The Essential Guide to Hysterectomy: Advice from a Gynecologist on Your Choices Before, During, and After Surgery
Rowman & Littlefield, 2013 - Health & Fitness - 466 pages
In this new, updated version of the groundbreaking book, gynecologist and leading women s health expert Dr. Lauren Streicher who in a direct, clear, and often humorous way reveals the following: What your doctor isn t telling you; robotic hysterectomy and why it is becoming so popular; new nonsurgical ways to control heavy bleeding; the latest on hormone therapy, including bioidentical hormones; how to decrease your risk of uterine or ovarian cancer without removing your uterus or ovaries; new methods for treating fibroids; and a comprehensive guide to websites and resources."
What people are saying - Write a review
The best part of the book is it written for women in a language that does not insult out intelligence. I know a female doctor wrote the book, but she's still a physician.
Second best part is she does not bash hysterectomies. I'm reading this after the fact. I have no regrets. Like she wrote, a single appointment never gives a patient or her doctor enough time to ask and answer all a patients questions.
This book has been real helpful.
Army Medical Corps : Service Milestones
The history of military medical service and evolution of medical training in India dates back to the days of East India Company. On January 1, 1764, Bengal Presidency Medical Service was formed. The Madras and Bombay Presidency Medical Services were constituted in 1767 and 1779 respectively. In March 1896, Medical Services of all the three Presidencies of the East India Company were integrated to form Indian Medical Service (IMS), which was primarily a military service whose officers used to cater to the medical needs of Indian Army. There was no organisation of technically trained ancillary personnel to assist the medical officers in the field medical units. Semi-trained nursing sepoys used to perform nursing duties on the field.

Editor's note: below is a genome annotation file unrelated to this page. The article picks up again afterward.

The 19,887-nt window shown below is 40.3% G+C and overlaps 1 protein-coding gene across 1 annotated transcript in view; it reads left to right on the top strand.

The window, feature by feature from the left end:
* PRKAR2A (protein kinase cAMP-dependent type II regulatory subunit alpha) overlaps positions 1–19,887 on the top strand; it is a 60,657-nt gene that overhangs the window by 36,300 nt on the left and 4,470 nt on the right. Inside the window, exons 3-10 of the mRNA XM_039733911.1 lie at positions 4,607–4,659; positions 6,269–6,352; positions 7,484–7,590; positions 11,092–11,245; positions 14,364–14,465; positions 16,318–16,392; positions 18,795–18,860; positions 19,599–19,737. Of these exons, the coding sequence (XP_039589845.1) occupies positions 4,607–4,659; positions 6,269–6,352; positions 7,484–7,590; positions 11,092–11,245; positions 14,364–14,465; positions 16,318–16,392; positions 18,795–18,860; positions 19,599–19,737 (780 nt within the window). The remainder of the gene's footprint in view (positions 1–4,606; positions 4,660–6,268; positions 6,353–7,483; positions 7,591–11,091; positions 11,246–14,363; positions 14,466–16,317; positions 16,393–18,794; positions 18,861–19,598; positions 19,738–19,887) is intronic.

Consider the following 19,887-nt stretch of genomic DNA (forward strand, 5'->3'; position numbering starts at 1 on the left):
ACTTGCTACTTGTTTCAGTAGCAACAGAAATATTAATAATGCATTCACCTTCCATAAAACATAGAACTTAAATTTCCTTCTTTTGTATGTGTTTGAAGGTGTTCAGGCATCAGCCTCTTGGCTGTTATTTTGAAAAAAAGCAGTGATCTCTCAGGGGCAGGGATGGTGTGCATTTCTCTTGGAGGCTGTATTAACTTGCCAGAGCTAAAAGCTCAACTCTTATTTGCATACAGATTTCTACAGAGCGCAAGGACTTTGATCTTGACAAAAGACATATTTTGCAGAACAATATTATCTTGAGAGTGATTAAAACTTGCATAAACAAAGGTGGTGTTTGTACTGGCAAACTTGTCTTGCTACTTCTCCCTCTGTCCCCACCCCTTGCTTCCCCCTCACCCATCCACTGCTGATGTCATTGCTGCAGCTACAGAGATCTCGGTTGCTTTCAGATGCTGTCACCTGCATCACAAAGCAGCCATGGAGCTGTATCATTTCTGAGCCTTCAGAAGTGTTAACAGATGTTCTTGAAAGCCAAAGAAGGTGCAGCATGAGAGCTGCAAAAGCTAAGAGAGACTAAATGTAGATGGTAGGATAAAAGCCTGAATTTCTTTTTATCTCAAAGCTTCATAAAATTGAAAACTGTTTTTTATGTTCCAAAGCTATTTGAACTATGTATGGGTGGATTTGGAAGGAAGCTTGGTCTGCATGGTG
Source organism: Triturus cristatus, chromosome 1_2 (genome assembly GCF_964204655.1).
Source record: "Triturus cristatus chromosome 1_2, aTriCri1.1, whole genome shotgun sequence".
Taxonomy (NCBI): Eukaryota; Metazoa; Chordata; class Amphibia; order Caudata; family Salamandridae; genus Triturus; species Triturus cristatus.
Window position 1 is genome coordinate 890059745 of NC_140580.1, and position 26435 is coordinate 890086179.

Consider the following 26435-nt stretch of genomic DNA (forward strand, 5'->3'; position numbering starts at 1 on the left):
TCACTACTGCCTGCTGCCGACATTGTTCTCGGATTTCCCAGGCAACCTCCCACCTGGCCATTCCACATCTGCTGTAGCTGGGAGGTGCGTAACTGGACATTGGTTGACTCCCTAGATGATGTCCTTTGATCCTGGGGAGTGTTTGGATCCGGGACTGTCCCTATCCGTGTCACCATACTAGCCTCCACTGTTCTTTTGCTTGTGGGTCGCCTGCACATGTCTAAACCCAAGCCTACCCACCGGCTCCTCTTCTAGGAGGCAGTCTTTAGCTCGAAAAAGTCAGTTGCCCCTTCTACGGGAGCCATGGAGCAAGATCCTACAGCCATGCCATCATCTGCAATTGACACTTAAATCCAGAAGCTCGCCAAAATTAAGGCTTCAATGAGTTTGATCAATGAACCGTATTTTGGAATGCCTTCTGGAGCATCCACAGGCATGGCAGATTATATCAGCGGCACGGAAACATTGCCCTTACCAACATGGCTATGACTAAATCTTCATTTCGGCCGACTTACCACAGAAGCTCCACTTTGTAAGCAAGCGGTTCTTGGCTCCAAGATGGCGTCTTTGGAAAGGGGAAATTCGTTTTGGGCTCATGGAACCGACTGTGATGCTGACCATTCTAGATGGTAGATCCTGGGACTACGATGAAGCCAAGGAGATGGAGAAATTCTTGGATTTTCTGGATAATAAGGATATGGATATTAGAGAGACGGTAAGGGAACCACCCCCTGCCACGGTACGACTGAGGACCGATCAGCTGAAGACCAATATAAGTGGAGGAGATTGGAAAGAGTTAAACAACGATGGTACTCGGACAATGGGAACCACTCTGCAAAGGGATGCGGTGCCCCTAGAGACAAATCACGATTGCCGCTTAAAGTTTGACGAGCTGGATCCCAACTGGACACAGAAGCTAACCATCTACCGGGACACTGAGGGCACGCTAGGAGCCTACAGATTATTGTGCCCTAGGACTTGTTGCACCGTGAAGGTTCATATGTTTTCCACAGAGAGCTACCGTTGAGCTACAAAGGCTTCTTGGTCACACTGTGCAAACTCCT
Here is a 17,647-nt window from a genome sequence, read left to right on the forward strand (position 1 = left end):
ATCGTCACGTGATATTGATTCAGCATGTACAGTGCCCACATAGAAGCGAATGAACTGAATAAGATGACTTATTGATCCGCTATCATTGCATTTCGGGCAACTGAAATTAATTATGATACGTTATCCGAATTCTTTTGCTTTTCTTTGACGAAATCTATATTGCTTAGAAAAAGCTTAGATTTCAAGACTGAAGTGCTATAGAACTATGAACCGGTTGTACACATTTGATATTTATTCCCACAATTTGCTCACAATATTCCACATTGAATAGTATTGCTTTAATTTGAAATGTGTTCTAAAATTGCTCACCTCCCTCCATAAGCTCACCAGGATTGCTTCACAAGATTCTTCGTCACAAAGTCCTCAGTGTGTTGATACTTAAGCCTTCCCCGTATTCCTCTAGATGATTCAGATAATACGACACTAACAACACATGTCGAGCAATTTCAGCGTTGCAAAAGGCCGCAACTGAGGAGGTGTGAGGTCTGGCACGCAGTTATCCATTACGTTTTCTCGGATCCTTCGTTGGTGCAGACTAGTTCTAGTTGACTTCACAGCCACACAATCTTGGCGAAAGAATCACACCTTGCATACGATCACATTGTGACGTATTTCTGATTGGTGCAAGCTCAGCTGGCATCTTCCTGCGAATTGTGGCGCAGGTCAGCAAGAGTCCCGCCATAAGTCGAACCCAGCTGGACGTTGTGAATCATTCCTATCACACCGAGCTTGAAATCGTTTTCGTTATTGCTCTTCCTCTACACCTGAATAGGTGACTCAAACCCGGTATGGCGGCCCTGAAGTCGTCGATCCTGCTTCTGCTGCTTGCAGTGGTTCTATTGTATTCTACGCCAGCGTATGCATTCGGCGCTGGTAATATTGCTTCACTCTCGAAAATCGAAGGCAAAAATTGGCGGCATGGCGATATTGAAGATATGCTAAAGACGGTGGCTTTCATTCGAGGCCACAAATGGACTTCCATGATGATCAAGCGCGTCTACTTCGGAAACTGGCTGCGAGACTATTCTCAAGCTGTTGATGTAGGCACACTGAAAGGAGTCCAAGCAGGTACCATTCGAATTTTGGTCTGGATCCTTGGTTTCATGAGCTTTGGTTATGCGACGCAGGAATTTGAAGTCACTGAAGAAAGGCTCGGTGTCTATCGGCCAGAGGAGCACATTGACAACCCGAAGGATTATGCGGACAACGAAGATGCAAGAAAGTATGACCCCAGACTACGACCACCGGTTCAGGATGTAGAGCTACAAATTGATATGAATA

Army Hospital Native Corps (AHNC) was formed in 1881, which was reorganised as Army Hospital Corps in 1898. On June 1, 1920, Indian Hospital Corps (IHC) came into being by an amalgamation of Army Hospital Corps (AHC) and Army Bearer Corps (ABC). This was the beginning of a systematic training for medical personnel.
On April 3, 1943, Indian Army Medical Corps (IAMC) was formed by an amalgamation of Indian Medical Services (IMS), Indian Medical Department (IMD) and Indian Hospital Corps (IHC) in accordance with the Army Instruction 114 of 1943. From January 26, 1950 the prefix 'Indian' was discontinued and the corps was redesignated as 'Army Medical Corps' (AMC).
Defence Minister, Mr Pranab Mukherjee presenting Best Command Hospital Rolling Trophy to Command Hospital (Air Force) Bangalore. Air Chief, Air Chief Marshal, SP Tyagi, Naval Chief, Admiral Arun Prakash and DG, AFMS Surg Vice Admiral VK Singh are also seen in the picture.
Uniforms through the history of Army Medical Corps
After Independence, the corps made a steady progress. The post of Director General Armed Forces Medical Services (DGAFMS) was created in 1949 as coordinating head of the medical services of the Army, Navy and Air Force. The three Services have their own Director Generals in the rank of Lieutenant General or equivalent.